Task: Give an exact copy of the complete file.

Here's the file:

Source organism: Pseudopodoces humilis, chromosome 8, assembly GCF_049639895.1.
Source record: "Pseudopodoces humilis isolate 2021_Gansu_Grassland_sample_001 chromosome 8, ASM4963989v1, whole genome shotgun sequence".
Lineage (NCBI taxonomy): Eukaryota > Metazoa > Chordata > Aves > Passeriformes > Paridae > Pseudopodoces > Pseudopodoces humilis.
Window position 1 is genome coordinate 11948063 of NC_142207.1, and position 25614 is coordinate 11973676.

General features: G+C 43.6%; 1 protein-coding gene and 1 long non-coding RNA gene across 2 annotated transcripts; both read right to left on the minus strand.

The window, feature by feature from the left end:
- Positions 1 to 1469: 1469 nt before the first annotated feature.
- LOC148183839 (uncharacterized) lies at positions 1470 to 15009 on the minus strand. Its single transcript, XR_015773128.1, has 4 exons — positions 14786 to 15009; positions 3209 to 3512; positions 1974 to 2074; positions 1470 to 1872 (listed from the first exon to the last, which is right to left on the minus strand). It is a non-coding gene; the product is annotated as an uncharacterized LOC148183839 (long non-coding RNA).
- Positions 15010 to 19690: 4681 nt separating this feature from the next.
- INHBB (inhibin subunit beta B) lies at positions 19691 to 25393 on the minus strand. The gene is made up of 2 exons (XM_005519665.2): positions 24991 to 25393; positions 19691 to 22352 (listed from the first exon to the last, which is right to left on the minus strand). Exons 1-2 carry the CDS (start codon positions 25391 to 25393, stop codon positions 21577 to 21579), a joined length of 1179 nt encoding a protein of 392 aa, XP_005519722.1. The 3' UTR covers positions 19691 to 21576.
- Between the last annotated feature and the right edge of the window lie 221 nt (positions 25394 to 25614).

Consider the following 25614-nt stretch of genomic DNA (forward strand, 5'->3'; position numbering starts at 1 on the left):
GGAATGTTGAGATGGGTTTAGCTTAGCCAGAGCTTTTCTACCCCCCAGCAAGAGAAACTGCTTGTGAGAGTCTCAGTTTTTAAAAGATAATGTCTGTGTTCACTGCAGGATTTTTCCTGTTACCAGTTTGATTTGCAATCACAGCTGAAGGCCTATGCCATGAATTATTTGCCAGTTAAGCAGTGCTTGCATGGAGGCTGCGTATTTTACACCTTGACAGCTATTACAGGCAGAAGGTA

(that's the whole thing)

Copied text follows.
Source organism: Pseudopodoces humilis, chromosome 8, assembly GCF_049639895.1.
Source record: "Pseudopodoces humilis isolate 2021_Gansu_Grassland_sample_001 chromosome 8, ASM4963989v1, whole genome shotgun sequence".
Lineage (NCBI taxonomy): Eukaryota > Metazoa > Chordata > Aves > Passeriformes > Paridae > Pseudopodoces > Pseudopodoces humilis.
Window position 1 is genome coordinate 11948063 of NC_142207.1, and position 25614 is coordinate 11973676.

General features: G+C 43.6%; 1 protein-coding gene and 1 long non-coding RNA gene across 2 annotated transcripts; both read right to left on the minus strand.

The window, feature by feature from the left end:
- Positions 1 to 1469: 1469 nt before the first annotated feature.
- LOC148183839 (uncharacterized) lies at positions 1470 to 15009 on the minus strand. Its single transcript, XR_015773128.1, has 4 exons — positions 14786 to 15009; positions 3209 to 3512; positions 1974 to 2074; positions 1470 to 1872 (listed from the first exon to the last, which is right to left on the minus strand). It is a non-coding gene; the product is annotated as an uncharacterized LOC148183839 (long non-coding RNA).
- Positions 15010 to 19690: 4681 nt separating this feature from the next.
- INHBB (inhibin subunit beta B) lies at positions 19691 to 25393 on the minus strand. The gene is made up of 2 exons (XM_005519665.2): positions 24991 to 25393; positions 19691 to 22352 (listed from the first exon to the last, which is right to left on the minus strand). Exons 1-2 carry the CDS (start codon positions 25391 to 25393, stop codon positions 21577 to 21579), a joined length of 1179 nt encoding a protein of 392 aa, XP_005519722.1. The 3' UTR covers positions 19691 to 21576.
- Between the last annotated feature and the right edge of the window lie 221 nt (positions 25394 to 25614).

Consider the following 25614-nt stretch of genomic DNA (forward strand, 5'->3'; position numbering starts at 1 on the left):
GGAATGTTGAGATGGGTTTAGCTTAGCCAGAGCTTTTCTACCCCCCAGCAAGAGAAACTGCTTGTGAGAGTCTCAGTTTTTAAAAGATAATGTCTGTGTTCACTGCAGGATTTTTCCTGTTACCAGTTTGATTTGCAATCACAGCTGAAGGCCTATGCCATGAATTATTTGCCAGTTAAGCAGTGCTTGCATGGAGGCTGCGTATTTTACACCTTGACAGCTATTACAGGCAGAAGGTA